Economic Burden of Checkpoint Inhibitor Immunotherapy for the Treatment of Non–Small Cell Lung Cancer in US Clinical Practice

Abstract

Purpose

The efficacy of checkpoint inhibitor (CPI) immunotherapy in patients with non–small cell lung cancer (NSCLC) is limited by a lack of strongly predictive response markers, subjecting patients to potential underutilization of alternative effective treatments, increased risk for futile care, and unnecessary costs. Here, we characterize the extent to which basic molecular tumor-marker testing has been performed for NSCLC therapy selection in the United States, and compare medical resource utilization and costs in CPI-treated patients versus CPI-eligible patients treated with other therapies.

Methods

We identified a cohort of CPI-treated patients with NSCLC and a propensity score–matched cohort of CPI-eligible patients with NSCLC treated with non-CPI therapies (3095 patients in each group), using US administrative claims data covering the pre- and postinitial FDA-approval period for nivolumab, pembrolizumab, and atezolizumab (October 2012 to September 2017). We describe the utilization of recommended baseline molecular testing for CPI selection (pre–index date for CPI or other anticancer therapy), including programmed death ligand 1 (PD-L1) immunohistochemistry, ALK rearrangement and EGFR mutation testing, and pre- and postindex treatment patterns. All-cause medical resource utilization and semiannual total reimbursement (costs) were compared between CPI-treated and non-CPI–treated patients.

Findings

At baseline, in the propensity score–matched CPI- and non–CPI-treated patient cohorts, mean PD-L1 immunohistochemistry test utilization for CPI selection was moderate (0.6 vs 0.7 per patient, respectively). However, we observed much lower mean utilization of testing for EGFR mutations (0.1 vs 0.1 per patient) and ALK rearrangements (0.1 vs 0.2 per patient). Postindex, the use of both chemotherapy and ALK- and EGFR-targeted therapies were decreased in both cohorts. The CPI-treated group had significantly higher mean medical resource utilization in nearly all categories in the postindex period, and total per-patient semiannual costs, than did the CPI-eligible patients who received other therapies (141,537 vs 75,429 US dollars [USD]; P < 0.0001), driven by CPI drug reimbursement. Median (interquartile range) time on CPI was longest with pembrolizumab (113 [106–127] days), followed by nivolumab (105 [97–106] days) and atezolizumab (64 [50–85] days). Despite being associated with the lowest drug cost and the shortest treatment duration, atezolizumab was associated with the highest mean total per-patient semiannual costs (160,540 USD) compared with pembrolizumab (153,003 USD) and nivolumab (138,542 USD).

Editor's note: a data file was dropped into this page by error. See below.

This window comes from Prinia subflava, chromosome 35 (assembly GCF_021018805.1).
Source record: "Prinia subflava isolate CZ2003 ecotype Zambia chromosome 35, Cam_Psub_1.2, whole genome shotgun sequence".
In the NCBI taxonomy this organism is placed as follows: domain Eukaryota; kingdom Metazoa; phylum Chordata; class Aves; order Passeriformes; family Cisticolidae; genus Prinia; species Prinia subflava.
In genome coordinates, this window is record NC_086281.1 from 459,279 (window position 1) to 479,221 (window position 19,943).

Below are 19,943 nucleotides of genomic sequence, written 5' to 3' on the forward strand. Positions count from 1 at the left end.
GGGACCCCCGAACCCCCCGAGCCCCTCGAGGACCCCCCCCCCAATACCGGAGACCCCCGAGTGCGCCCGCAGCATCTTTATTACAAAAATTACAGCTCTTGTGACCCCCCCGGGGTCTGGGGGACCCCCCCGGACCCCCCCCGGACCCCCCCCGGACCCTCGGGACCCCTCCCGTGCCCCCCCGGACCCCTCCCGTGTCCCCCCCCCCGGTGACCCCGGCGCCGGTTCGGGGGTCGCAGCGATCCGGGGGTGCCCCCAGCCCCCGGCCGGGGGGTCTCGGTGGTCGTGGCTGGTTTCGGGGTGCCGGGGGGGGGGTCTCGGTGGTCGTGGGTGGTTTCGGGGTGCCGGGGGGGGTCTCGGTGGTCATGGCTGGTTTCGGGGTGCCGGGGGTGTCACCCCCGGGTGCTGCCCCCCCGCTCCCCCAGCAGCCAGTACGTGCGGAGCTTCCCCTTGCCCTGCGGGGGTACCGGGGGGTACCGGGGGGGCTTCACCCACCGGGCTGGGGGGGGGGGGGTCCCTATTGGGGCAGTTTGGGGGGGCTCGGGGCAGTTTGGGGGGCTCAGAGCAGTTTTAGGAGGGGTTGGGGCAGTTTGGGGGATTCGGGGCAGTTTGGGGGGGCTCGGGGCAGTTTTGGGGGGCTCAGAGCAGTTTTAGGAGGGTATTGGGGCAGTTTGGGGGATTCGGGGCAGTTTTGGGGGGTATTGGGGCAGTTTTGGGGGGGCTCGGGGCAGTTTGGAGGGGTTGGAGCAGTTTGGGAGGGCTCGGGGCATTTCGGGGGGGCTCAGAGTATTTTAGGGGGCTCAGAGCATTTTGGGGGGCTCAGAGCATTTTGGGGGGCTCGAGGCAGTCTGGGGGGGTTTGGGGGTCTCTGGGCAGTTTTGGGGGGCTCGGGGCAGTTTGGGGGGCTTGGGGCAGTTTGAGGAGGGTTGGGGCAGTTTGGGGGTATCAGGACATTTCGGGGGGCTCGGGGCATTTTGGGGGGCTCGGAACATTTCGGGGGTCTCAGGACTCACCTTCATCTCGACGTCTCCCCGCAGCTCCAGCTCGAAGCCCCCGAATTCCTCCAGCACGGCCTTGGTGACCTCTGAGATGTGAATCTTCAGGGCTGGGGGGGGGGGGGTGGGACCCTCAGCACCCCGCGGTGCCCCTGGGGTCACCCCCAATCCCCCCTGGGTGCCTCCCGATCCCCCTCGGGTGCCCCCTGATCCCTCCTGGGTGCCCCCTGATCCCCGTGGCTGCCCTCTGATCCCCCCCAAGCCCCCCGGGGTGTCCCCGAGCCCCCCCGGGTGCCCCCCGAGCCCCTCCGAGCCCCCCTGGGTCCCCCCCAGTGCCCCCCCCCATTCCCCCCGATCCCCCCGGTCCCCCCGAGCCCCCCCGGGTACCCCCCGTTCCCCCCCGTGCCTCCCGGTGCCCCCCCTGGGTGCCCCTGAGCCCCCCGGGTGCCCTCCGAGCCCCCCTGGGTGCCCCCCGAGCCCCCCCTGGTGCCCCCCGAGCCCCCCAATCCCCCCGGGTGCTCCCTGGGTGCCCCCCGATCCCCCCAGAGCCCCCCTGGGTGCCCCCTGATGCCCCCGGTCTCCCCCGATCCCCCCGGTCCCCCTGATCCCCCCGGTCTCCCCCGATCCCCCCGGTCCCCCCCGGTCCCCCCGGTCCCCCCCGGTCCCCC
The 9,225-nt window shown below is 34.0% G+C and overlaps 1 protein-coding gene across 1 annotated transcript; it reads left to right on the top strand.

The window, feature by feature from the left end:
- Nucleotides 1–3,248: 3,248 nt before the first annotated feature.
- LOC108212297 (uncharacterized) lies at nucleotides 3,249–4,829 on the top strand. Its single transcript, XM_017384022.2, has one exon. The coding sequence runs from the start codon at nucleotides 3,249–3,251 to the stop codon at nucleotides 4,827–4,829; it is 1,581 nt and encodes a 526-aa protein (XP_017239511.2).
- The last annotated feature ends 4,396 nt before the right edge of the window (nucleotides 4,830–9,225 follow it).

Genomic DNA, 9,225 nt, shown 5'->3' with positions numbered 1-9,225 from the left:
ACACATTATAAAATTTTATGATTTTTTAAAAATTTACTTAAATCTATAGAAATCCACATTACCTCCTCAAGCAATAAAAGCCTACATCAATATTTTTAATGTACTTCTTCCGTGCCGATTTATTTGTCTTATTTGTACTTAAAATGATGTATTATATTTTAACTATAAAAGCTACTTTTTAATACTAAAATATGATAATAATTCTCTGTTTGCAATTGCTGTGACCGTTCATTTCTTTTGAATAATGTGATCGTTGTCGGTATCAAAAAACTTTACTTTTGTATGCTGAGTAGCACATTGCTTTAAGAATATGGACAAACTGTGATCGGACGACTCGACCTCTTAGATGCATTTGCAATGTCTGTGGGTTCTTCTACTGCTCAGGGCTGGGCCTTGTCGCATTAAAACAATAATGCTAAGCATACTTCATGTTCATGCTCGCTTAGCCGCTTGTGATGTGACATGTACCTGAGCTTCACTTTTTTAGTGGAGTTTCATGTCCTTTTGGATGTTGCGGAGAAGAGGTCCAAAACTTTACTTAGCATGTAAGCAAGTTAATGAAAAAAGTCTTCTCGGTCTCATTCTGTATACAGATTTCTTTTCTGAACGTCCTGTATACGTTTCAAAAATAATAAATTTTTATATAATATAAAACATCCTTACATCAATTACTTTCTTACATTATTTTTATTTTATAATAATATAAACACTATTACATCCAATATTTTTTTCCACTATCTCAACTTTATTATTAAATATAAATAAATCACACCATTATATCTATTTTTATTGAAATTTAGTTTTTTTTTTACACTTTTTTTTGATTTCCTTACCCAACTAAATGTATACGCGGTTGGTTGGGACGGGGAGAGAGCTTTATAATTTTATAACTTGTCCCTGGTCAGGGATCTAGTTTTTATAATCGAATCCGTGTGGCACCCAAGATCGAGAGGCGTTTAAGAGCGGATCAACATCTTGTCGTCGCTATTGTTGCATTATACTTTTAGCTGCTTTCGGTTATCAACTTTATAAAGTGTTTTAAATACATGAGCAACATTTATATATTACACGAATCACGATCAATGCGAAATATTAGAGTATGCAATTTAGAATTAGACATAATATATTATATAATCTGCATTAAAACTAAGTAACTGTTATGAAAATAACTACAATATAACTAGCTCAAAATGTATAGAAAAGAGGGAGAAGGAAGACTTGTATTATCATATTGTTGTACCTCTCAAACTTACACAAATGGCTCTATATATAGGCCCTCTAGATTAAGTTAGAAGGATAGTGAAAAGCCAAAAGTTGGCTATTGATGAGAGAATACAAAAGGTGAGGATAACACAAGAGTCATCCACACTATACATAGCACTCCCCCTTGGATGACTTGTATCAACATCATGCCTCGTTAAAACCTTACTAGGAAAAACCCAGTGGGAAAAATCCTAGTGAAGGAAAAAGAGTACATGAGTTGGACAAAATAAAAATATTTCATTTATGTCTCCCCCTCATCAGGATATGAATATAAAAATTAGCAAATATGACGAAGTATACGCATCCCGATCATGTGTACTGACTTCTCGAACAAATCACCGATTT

Implications

The advent of CPI treatment for NSCLC has added substantial care-related costs for patients and payers, concurrent with underutilization of minimum recommended molecular testing for therapy selection. Broad uptake of panel-based comprehensive targeted-therapy and immunotherapy profiling can promote optimal treatment selection and sequencing, reduce the likelihood of futile treatment, and further improve patient outcomes.

Introduction

Anti–programmed cell death protein (PD-1) axis checkpoint inhibitor (CPI) immunotherapies have been rapidly and heavily adopted for the treatment of metastatic non–small cell lung cancer (NSCLC) in the United States, with over 60% of eligible patients reported as having received CPI within 4 months of initial approval in March 2015 by the US Food and Drug Administration (FDA).

  • O’Connor J.M.
  • Fessele K.L.
  • Steiner J.
  • et al.
Speed of adoption of immune checkpoint inhibitors of programmed cell death 1 protein and comparison of patient ages in clinical practice vs pivotal clinical trials.